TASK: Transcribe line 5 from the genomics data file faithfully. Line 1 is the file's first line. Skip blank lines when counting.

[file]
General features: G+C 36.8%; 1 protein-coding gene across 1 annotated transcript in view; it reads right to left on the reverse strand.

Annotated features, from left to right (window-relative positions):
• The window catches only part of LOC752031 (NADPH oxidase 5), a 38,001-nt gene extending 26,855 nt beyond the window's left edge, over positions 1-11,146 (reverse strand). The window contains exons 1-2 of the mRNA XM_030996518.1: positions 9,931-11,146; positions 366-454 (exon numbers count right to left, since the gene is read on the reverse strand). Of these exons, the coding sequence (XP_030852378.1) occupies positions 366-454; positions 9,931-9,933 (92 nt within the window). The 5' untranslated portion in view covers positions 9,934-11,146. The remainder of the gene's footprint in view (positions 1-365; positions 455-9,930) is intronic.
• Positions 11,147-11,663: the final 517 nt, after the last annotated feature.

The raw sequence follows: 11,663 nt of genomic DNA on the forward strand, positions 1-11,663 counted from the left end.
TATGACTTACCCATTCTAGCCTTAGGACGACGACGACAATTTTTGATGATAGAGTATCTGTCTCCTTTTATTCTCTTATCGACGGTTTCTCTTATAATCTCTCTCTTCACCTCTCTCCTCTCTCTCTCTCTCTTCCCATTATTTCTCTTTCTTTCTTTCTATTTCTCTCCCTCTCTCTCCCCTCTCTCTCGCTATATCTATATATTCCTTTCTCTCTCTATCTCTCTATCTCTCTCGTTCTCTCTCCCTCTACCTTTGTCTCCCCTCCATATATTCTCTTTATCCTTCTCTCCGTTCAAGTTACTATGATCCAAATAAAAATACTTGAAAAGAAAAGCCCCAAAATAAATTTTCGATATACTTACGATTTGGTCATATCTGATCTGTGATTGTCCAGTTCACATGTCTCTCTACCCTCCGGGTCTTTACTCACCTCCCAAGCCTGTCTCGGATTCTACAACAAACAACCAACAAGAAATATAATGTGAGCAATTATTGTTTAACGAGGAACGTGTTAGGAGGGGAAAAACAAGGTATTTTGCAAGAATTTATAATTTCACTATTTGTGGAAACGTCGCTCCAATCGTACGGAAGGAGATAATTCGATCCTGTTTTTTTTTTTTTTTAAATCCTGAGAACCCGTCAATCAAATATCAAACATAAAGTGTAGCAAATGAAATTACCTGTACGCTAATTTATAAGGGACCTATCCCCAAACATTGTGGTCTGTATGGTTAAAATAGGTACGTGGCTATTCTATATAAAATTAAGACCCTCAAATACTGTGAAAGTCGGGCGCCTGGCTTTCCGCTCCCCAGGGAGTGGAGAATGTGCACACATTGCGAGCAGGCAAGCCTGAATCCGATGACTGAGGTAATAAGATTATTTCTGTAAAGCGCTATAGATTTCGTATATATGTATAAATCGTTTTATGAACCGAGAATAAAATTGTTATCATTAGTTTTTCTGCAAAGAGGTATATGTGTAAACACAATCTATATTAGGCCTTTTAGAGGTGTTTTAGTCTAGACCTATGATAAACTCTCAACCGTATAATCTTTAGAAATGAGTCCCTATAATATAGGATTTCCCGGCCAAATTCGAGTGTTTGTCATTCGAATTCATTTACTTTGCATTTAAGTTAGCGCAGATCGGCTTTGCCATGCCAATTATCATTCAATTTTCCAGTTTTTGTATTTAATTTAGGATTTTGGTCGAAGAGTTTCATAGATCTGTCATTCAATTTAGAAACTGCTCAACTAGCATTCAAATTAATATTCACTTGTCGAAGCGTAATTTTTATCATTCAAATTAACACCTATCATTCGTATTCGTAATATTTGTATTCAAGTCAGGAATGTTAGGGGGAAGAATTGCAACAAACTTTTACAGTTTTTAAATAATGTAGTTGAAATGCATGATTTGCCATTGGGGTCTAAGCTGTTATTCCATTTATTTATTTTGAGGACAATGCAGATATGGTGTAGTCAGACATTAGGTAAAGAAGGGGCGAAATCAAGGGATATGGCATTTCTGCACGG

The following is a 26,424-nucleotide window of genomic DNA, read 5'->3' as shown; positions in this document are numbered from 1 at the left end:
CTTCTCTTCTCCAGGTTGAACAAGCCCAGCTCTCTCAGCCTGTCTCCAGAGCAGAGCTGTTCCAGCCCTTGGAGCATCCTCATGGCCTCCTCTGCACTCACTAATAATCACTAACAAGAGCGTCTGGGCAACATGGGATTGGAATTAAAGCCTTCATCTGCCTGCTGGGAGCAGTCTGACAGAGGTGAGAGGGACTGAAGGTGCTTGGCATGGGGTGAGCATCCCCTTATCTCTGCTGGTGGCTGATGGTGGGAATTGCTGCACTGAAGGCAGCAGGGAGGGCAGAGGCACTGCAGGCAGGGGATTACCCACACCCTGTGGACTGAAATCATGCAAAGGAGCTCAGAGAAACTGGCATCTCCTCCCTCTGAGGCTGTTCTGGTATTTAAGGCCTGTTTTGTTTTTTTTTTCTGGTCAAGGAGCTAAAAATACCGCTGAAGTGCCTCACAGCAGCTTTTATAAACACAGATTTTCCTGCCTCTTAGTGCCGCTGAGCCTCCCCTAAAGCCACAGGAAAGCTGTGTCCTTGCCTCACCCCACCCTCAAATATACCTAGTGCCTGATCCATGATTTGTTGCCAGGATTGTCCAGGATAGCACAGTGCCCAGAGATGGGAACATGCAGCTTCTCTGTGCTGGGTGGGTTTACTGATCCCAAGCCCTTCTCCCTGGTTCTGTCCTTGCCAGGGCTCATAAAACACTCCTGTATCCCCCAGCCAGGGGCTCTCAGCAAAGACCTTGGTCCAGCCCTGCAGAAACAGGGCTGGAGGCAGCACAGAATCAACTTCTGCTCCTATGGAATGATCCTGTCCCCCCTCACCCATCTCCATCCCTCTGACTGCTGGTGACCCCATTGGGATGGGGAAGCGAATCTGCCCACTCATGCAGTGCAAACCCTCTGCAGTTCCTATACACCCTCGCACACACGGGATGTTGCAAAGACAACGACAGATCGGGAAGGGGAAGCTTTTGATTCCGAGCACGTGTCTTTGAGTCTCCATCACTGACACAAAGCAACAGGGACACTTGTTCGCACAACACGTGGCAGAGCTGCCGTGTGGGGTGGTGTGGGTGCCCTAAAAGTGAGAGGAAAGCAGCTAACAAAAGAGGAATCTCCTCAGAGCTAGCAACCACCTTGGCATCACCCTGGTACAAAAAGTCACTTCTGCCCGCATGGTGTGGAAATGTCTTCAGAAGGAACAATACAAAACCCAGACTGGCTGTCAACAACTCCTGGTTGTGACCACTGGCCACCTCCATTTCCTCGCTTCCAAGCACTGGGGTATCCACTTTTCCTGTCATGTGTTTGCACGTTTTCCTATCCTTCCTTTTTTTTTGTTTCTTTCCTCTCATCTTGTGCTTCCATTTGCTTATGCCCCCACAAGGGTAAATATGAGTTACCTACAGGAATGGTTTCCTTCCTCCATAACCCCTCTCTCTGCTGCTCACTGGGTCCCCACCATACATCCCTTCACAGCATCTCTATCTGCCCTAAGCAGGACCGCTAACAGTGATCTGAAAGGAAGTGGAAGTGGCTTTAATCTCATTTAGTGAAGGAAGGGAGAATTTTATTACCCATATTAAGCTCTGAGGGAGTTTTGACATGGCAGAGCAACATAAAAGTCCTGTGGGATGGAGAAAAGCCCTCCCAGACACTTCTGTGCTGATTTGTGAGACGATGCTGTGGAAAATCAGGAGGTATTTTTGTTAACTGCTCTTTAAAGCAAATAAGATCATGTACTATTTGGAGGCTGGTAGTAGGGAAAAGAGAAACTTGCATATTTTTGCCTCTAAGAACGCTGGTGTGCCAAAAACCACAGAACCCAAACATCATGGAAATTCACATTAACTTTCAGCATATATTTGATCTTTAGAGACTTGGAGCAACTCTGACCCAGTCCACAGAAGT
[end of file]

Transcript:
The raw sequence follows: 11,663 nt of genomic DNA on the forward strand, positions 1-11,663 counted from the left end.